Candace Gibs on: Right. So, on that very famous day at Harvard during the commencement ceremony, he knew who he was going to be talking to. He was going to be talking to a captive audience, people who were pretty friendly, and the media. So, the idea was to get them on board with this plan first and then any adversaries in Washington. And, of course, people balked when they heard the numbers involved with this plan and the United States had actually asked Europe how much money do you think you need over how many years to get things back on track, and Europe had said $29 billion. And they didn't really have a set system as to how they were going to delineate these funds and how it was actually going to work to support the European economies. What the Marshall Plan was doing was saying that $13 billion in aid would be given to Western European countries over the span of four years and that was still a pretty tough pill to swallow.

Jane McGrath: Yeah, Marshall, after he got this agreement from the European countries who got together to do it, like Candace mentioned, it was a part of a condition that the European countries had to say what they wanted rather than the U.S. coming in and saying we're going to give you X amount. So, once that got figured out, Marshall had to come back to the U.S. and argue in front of congress to say - for them to pass this bill and so he went on a tour around the country, in addition to speaking in testimony in front of congress, he wanted to win over the public and he gave a tour of speeches to promote the plan to unions like businessmen and farmers, etcetera.

Candace Gibson: And I was reading on a website that was established for the 50th Anniversary of the Marshall Plan, it was a website sponsored by U.S. Aid and the website was explaining that basically you had two different camps of people who were opponents of the Marshall Plan. You had people on the right who thought it was a type of global new deal and then you had people on the other side who thought that the United States was going into Europe and act like it was trying to control the countries, trying to colonize them, trying to impose its powers and its ways of doing things but I think that's what's so significant about Marshall being proactive. He didn't just offer people a helping hand and say, hey, I'm going to scoop you up. He made the countries do the work and say how exactly they were going to formulate their own plans once they had the financial assistance to do so.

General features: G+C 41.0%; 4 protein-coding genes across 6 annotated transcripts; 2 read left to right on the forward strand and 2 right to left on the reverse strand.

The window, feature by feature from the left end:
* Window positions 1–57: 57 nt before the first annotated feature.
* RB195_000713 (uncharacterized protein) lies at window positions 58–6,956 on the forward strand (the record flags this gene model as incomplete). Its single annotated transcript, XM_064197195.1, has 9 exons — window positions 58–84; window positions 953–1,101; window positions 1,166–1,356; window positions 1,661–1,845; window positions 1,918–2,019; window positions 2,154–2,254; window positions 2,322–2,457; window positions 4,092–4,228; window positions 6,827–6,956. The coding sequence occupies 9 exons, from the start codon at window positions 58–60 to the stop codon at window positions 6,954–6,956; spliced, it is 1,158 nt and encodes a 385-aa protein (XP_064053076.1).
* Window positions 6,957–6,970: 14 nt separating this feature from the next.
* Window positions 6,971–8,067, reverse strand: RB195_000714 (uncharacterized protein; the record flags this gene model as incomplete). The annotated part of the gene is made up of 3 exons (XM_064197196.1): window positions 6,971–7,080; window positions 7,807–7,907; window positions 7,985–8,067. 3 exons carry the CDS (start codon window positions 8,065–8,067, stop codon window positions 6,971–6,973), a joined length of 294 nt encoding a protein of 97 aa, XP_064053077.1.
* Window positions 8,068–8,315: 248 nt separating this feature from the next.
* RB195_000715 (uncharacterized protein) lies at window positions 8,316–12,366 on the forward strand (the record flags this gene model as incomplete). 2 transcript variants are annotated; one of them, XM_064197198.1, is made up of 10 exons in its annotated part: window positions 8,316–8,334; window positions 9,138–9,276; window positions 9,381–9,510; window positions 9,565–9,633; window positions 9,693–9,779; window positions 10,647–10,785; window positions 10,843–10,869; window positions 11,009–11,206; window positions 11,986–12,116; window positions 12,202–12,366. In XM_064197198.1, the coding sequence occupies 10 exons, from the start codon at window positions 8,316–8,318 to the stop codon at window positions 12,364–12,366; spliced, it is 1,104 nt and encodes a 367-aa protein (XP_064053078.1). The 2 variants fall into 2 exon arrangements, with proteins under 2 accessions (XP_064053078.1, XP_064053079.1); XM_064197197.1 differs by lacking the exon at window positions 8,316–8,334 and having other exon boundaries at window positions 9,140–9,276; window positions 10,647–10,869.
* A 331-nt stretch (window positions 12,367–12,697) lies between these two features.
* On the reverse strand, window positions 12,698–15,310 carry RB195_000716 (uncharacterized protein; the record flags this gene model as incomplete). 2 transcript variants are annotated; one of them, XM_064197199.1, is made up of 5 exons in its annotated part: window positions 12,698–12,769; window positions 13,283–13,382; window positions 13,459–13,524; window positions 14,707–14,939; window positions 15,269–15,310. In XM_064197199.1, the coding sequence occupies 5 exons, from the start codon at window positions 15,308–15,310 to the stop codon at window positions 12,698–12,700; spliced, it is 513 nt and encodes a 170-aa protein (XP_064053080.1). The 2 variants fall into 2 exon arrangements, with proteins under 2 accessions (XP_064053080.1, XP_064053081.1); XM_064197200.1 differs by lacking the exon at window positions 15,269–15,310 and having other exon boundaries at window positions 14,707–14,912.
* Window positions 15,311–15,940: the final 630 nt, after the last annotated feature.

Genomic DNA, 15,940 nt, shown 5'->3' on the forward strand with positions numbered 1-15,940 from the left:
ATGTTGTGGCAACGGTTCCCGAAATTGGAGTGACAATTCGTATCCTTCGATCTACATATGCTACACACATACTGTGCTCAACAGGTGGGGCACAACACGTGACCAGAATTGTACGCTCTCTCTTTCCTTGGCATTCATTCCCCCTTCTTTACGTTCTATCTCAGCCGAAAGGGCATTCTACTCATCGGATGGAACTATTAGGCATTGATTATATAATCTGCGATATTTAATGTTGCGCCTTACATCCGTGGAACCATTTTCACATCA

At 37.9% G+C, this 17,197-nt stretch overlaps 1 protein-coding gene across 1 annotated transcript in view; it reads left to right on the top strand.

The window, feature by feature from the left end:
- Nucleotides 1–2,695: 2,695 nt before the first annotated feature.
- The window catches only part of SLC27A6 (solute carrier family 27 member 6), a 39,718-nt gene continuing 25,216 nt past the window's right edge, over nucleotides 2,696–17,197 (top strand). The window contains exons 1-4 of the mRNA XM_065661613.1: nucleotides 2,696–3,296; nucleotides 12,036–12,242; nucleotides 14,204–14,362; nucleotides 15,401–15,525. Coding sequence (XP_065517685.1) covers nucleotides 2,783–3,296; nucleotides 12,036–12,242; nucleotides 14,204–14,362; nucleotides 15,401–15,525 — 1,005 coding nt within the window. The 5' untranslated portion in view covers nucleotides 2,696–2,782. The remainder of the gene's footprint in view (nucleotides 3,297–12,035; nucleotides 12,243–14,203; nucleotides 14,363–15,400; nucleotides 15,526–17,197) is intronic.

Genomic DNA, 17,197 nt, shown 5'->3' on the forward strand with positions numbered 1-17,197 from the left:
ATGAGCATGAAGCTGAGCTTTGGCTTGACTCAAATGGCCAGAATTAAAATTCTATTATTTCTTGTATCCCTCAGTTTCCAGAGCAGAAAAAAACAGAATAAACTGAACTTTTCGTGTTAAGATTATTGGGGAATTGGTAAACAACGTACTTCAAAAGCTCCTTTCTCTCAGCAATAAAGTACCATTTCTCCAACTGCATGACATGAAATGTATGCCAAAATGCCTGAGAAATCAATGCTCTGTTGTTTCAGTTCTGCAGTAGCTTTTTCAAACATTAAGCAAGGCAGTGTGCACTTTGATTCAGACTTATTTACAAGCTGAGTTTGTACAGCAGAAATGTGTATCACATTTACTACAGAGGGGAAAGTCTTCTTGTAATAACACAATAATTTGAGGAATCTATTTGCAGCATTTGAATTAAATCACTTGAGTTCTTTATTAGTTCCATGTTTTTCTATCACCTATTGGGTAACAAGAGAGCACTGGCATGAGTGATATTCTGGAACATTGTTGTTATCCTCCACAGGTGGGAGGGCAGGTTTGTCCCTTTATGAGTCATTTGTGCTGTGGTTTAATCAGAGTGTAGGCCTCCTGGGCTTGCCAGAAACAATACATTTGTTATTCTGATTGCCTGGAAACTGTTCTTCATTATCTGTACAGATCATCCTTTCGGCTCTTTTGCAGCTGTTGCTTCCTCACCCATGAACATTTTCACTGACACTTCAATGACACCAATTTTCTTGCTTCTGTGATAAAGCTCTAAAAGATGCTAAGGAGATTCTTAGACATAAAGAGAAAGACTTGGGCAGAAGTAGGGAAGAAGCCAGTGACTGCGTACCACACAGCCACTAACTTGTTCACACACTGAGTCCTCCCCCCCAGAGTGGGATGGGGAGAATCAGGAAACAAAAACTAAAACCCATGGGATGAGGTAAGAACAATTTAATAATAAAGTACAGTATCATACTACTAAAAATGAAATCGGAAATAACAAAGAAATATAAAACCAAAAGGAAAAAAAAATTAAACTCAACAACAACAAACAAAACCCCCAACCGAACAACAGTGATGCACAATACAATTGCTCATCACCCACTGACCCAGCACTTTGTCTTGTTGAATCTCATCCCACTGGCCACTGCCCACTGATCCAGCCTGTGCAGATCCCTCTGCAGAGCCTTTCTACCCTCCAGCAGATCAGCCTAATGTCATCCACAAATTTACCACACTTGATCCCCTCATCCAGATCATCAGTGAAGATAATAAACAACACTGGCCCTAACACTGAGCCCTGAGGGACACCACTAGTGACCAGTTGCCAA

Jane McGrath: Yeah, and the isolationists had a point, I mean, obviously we had this tradition in America ever since Washington's speech that we shouldn't get entangled in foreign affairs and the isolationists were afraid of this happening and so were the Soviet's actually and that's -

Candace Gibson: Oh, definitely.

Jane McGrath: Yeah, the Soviets were very scared of this. Initially, the U.S. was going to include the USSR in this aid but the Soviets pulled themselves out really early in the plan because they saw this whole plan as basically the U.S. trying to exert its own influence over Europe and they didn't want to be involved in it. They didn't want to be controlled by U.S. holding their purse strings basically.

Candace Gibson: Right, and I think the Soviet's, trying to think from their perspective for a minute here, you know, there country had been ravaged as well and according to the ideal principles of communism, speaking just theoretically here for a moment, the idea to work for the common good, to share what resources there were, it wasn't a terrible idea. It's just that communism in practice, as we know, didn't work out so well for the Soviet Union and I think that these ideologies were filtering west and we know for sure that there were communist uprisings in Czechoslovakia and then even a small one in France and Italy and there was one that up rose in Greece and the Greek government was so fast and strong to squelch it that that's what really got the United States thinking we should be helping out Western Europe. They are making an effort to contain communism and we do need to give them aid.

Jane McGrath: Yeah, and there was this theory known as the Domino Theory that when one country fell under communist rule, that the surrounding neighboring countries would succumb to it, basically. That the influence would spread geographically.